Members of the ABColombia Parliamentary Delegation 2022 raised questions with Cerrejón about Glencore filing a case against the Colombian state before the International Centre for Settlement of Investment Disputes (ICSID)[i. The case is seeking compensation for losses associated with ruling, SU698/2017, which ordered the suspension of the mine expansion for the exploiting the coal beneath the Arroyo Bruno riverbed pending the results of environmental and other technical studies. The Arroyo Bruno, is a stream that not only provides water, but is also of cultural and spiritual importance to the communities, in this semi-arid region of Colombia.
‘… corporate actors…play the game of purporting to be responsive to local, national, and international pressures while all the while marching full steam ahead in putting their own profits ahead of serious concerns relating to human rights, environmental sustainability, and the basic health of affected communities’ Philip Alston, former UN Special Rapporteur
These international arbitration proceedings have raised major concerns as they lack transparency, victims are hardly ever admitted to the proceedings – which are held behind closed doors, and awards to companies are disproportionately high.
Governments have the power to change a system that benefits corporations at the expense of human and environmental rights. Governments like Bolivia and Ecuador have terminated many of their International Investment Treaties, and Australia, for example, excludes the investor-state dispute settlement (ISDS) process from their investment agreements, thereby preventing companies from suing states in international tribunals, which otherwise could dissuade them from introducing legislation to protect health, the environment and human rights.[ii]
The UN Working Group on the issue of Human Rights and Transnational Corporations and Other Business Enterprises, highlights that States have used international investment agreements as one of the strategies to attract foreign investment, even though there is no conclusive evidence about a positive direct correlation between such agreements and the flow of investment. Irrespective of debates about this linkage, international investment agreements can significantly limit the ability of States to regulate investors and their investment. They can also exacerbate the existing imbalance between rights and obligations of investors and undermine affected communities’ quest to hold investors accountable for human rights abuses and environmental pollution.
“…imbalances and inconsistencies deeply embedded in international investment agreements contribute to irresponsibility on the part of investors. The asymmetrical protection offered by agreements and the lack of general transparency in investor-State processes create incentives for investors to focus on the protection of their investment and pay inadequate attention to their human rights responsibilities under local laws and international standards. In some cases, investors invoke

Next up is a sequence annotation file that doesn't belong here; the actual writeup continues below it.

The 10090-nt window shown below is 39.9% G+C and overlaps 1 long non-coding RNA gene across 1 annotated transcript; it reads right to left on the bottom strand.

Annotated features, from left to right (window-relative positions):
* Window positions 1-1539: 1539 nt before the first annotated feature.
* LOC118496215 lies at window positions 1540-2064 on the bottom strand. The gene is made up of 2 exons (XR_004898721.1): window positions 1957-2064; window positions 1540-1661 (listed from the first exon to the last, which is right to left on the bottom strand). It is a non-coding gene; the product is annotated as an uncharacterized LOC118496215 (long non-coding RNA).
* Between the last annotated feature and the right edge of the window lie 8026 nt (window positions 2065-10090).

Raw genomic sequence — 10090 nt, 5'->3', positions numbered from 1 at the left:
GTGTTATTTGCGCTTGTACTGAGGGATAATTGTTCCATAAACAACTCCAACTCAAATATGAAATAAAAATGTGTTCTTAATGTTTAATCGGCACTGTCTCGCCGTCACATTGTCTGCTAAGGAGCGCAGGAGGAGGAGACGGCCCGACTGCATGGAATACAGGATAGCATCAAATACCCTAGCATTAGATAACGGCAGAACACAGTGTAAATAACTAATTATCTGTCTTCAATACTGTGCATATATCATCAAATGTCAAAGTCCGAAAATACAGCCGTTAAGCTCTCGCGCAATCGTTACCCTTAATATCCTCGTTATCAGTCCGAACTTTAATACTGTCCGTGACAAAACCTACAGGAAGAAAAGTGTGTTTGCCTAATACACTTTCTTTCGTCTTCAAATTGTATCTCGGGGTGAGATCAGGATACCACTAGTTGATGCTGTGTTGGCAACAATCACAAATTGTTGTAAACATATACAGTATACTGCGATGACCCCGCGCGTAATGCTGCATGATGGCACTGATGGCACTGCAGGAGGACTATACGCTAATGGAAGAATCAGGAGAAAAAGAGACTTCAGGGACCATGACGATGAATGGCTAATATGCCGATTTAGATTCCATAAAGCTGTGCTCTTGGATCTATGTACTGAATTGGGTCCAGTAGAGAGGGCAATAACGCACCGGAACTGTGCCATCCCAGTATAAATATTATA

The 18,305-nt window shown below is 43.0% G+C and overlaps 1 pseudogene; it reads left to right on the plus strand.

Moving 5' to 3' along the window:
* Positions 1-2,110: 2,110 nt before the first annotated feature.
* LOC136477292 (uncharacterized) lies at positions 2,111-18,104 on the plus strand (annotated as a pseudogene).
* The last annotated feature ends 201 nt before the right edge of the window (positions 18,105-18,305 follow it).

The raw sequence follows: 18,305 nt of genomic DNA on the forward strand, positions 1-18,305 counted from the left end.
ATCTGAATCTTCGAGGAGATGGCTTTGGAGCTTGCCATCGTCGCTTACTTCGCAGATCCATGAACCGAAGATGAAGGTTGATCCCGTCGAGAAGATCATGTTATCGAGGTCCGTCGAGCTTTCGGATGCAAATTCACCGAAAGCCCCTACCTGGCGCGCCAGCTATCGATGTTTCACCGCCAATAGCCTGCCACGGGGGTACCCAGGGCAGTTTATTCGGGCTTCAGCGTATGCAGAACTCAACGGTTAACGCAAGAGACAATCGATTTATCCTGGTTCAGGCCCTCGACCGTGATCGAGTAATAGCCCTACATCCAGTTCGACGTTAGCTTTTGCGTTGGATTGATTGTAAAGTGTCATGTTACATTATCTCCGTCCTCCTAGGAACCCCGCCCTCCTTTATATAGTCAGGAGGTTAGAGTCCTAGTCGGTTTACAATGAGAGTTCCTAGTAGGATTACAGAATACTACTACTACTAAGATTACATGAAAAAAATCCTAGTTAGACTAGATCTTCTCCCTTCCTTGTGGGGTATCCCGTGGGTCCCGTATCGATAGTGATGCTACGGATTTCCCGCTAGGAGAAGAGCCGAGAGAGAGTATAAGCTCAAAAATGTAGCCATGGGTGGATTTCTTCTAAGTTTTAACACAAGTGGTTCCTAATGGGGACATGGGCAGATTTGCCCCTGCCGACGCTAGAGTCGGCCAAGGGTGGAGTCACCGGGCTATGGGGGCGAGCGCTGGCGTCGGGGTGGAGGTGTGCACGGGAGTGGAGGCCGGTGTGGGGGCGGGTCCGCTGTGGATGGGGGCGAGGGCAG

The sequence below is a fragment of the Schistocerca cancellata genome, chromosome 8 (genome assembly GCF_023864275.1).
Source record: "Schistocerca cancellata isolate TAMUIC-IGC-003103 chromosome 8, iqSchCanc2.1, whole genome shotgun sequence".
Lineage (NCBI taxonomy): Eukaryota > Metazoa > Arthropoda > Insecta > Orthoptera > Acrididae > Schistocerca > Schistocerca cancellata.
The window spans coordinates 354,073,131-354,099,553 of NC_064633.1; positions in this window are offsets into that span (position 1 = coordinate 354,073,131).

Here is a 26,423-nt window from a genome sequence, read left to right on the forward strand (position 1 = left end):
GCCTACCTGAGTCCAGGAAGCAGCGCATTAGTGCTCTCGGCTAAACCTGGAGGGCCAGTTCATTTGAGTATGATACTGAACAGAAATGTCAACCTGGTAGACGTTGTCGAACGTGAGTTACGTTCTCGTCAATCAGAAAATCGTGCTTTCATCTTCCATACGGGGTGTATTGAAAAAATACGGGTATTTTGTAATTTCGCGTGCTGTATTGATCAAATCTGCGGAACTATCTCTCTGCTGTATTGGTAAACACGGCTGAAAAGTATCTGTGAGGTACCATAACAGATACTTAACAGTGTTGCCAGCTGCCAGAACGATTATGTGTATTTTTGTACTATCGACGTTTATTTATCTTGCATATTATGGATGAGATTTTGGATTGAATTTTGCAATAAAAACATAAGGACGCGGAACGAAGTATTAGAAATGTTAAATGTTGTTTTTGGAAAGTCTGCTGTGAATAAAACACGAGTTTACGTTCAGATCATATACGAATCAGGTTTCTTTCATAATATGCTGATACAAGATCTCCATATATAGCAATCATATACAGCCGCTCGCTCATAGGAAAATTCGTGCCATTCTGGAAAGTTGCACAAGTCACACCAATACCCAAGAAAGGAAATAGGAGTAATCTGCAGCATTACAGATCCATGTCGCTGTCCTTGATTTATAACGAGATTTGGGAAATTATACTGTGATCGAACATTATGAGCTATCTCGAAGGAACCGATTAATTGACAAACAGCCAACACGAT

protection under international investment agreements to thwart attempts by affected communities to hold them accountable for human rights abuses”
UK MPs and Irish TDs have to take action now as part of their responsibilities and obligations to uphold human rights and environmental protections. British and Irish Governments have international obligations to address. These range from human rights violations, climate change and biodiversity protection. Companies must be held to account for their actions by governments where they are registered or headquartered. Voluntary principles are no longer sufficient on their own, rather adherence to mandatory human rights, environmental and governance due diligence obligations for all companies is essential. Companies should be required to conduct “due diligence”, that is to identify and take steps to address risks to human rights and the environment that their activities pose across their operations and in their supply chains.
Responsible companies are also calling for national laws that will ensure that companies are held responsible for preventing human and environmental rights violations in their operations and in their supply chains.
ABColombia Recommends that the UK Government
- Enact a Business, Human Rights and Environment Act which will hold companies accountable for their failure to prevent human rights and environmental abuses, wherever in the world they operate.
- To develop this binding regulation, the UK should start with a public consultation requesting evidence on how a new UK law mandating human rights and environmental due diligence, with an accompanying liability regime, could be developed.
ABColombia Recommends that the UK and Irish Governments
- Terminate where possible, and in future exclude, the investor-state dispute settlement process from UK and Irish trade and investment agreements.
- The UK and Ireland introduce new, binding laws for corporate accountability, including the establishment of mandatory human rights, environmental and governance due diligence obligations in domestic law for all companies, and support the introduction of a proposed UN Binding Treaty on Transnational Corporations and Other Business Enterprises (UN Binding Treaty).
[i] Glencore International A.G. v. Republic of Colombia (ICSID Case No. ARB/21/30) and Anglo American plc v. Republic of Colombia (ICSID Case No. ARB/21/31)
[ii] Corporate Europe Observatory and the Transnational Institute, Profiting from injustice: How law firms, arbitrators and financiers are fuelling an investment arbitration boom, November 2012
[iv] CERD, 2020 Concluding” Observations on Ireland